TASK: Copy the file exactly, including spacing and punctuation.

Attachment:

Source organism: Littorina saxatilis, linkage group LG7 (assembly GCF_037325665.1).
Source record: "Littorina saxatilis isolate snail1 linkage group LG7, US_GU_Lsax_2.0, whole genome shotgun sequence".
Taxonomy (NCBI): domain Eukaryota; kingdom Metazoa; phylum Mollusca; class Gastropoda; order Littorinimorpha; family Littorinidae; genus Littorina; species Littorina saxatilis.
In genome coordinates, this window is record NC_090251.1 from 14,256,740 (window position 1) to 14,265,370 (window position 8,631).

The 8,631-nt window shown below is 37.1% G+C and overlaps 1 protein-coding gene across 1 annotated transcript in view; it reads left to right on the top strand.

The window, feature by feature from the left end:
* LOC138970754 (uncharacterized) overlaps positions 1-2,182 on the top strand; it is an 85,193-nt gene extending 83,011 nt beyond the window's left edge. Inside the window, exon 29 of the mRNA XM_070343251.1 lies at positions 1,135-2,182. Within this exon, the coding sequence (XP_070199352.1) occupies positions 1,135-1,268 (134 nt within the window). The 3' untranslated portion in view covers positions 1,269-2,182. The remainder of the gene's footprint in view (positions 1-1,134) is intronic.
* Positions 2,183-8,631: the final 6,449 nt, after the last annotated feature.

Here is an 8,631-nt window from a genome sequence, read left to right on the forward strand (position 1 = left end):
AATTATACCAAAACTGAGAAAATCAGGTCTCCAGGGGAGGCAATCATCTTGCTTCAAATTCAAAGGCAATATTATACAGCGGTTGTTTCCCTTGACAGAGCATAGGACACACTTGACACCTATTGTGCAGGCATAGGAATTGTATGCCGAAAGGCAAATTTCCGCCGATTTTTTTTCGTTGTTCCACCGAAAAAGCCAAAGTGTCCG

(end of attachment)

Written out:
Source organism: Littorina saxatilis, linkage group LG7 (assembly GCF_037325665.1).
Source record: "Littorina saxatilis isolate snail1 linkage group LG7, US_GU_Lsax_2.0, whole genome shotgun sequence".
Taxonomy (NCBI): domain Eukaryota; kingdom Metazoa; phylum Mollusca; class Gastropoda; order Littorinimorpha; family Littorinidae; genus Littorina; species Littorina saxatilis.
In genome coordinates, this window is record NC_090251.1 from 14,256,740 (window position 1) to 14,265,370 (window position 8,631).

The 8,631-nt window shown below is 37.1% G+C and overlaps 1 protein-coding gene across 1 annotated transcript in view; it reads left to right on the top strand.

The window, feature by feature from the left end:
* LOC138970754 (uncharacterized) overlaps positions 1-2,182 on the top strand; it is an 85,193-nt gene extending 83,011 nt beyond the window's left edge. Inside the window, exon 29 of the mRNA XM_070343251.1 lies at positions 1,135-2,182. Within this exon, the coding sequence (XP_070199352.1) occupies positions 1,135-1,268 (134 nt within the window). The 3' untranslated portion in view covers positions 1,269-2,182. The remainder of the gene's footprint in view (positions 1-1,134) is intronic.
* Positions 2,183-8,631: the final 6,449 nt, after the last annotated feature.

Here is an 8,631-nt window from a genome sequence, read left to right on the forward strand (position 1 = left end):
AATTATACCAAAACTGAGAAAATCAGGTCTCCAGGGGAGGCAATCATCTTGCTTCAAATTCAAAGGCAATATTATACAGCGGTTGTTTCCCTTGACAGAGCATAGGACACACTTGACACCTATTGTGCAGGCATAGGAATTGTATGCCGAAAGGCAAATTTCCGCCGATTTTTTTTCGTTGTTCCACCGAAAAAGCCAAAGTGTCCG